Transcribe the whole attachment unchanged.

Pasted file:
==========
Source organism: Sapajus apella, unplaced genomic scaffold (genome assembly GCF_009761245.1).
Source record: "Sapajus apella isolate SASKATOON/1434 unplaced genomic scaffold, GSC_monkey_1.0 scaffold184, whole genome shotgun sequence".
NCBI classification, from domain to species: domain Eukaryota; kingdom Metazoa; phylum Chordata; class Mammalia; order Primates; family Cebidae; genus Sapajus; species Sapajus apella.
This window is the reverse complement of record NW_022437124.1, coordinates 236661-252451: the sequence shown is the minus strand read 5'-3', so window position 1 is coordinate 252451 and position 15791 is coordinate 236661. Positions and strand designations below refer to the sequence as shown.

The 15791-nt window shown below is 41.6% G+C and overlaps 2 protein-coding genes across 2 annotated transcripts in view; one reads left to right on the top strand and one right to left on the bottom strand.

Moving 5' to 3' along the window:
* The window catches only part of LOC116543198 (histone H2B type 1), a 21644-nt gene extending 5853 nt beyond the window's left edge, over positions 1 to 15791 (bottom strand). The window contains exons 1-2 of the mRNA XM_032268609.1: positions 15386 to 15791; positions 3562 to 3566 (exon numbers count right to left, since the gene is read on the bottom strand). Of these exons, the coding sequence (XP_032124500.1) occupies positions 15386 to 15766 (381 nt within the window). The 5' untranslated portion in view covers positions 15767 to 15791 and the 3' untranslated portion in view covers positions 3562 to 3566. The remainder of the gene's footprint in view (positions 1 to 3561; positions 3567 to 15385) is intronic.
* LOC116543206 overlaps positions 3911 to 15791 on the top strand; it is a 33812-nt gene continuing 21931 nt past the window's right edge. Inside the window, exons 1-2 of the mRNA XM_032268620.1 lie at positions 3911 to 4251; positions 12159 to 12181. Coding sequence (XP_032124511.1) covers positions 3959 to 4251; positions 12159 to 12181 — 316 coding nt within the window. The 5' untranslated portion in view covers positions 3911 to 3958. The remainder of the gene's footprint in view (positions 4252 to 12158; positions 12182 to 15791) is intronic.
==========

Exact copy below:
Source organism: Sapajus apella, unplaced genomic scaffold (genome assembly GCF_009761245.1).
Source record: "Sapajus apella isolate SASKATOON/1434 unplaced genomic scaffold, GSC_monkey_1.0 scaffold184, whole genome shotgun sequence".
NCBI classification, from domain to species: domain Eukaryota; kingdom Metazoa; phylum Chordata; class Mammalia; order Primates; family Cebidae; genus Sapajus; species Sapajus apella.
This window is the reverse complement of record NW_022437124.1, coordinates 236661-252451: the sequence shown is the minus strand read 5'-3', so window position 1 is coordinate 252451 and position 15791 is coordinate 236661. Positions and strand designations below refer to the sequence as shown.

The 15791-nt window shown below is 41.6% G+C and overlaps 2 protein-coding genes across 2 annotated transcripts in view; one reads left to right on the top strand and one right to left on the bottom strand.

Moving 5' to 3' along the window:
* The window catches only part of LOC116543198 (histone H2B type 1), a 21644-nt gene extending 5853 nt beyond the window's left edge, over positions 1 to 15791 (bottom strand). The window contains exons 1-2 of the mRNA XM_032268609.1: positions 15386 to 15791; positions 3562 to 3566 (exon numbers count right to left, since the gene is read on the bottom strand). Of these exons, the coding sequence (XP_032124500.1) occupies positions 15386 to 15766 (381 nt within the window). The 5' untranslated portion in view covers positions 15767 to 15791 and the 3' untranslated portion in view covers positions 3562 to 3566. The remainder of the gene's footprint in view (positions 1 to 3561; positions 3567 to 15385) is intronic.
* LOC116543206 overlaps positions 3911 to 15791 on the top strand; it is a 33812-nt gene continuing 21931 nt past the window's right edge. Inside the window, exons 1-2 of the mRNA XM_032268620.1 lie at positions 3911 to 4251; positions 12159 to 12181. Coding sequence (XP_032124511.1) covers positions 3959 to 4251; positions 12159 to 12181 — 316 coding nt within the window. The 5' untranslated portion in view covers positions 3911 to 3958. The remainder of the gene's footprint in view (positions 4252 to 12158; positions 12182 to 15791) is intronic.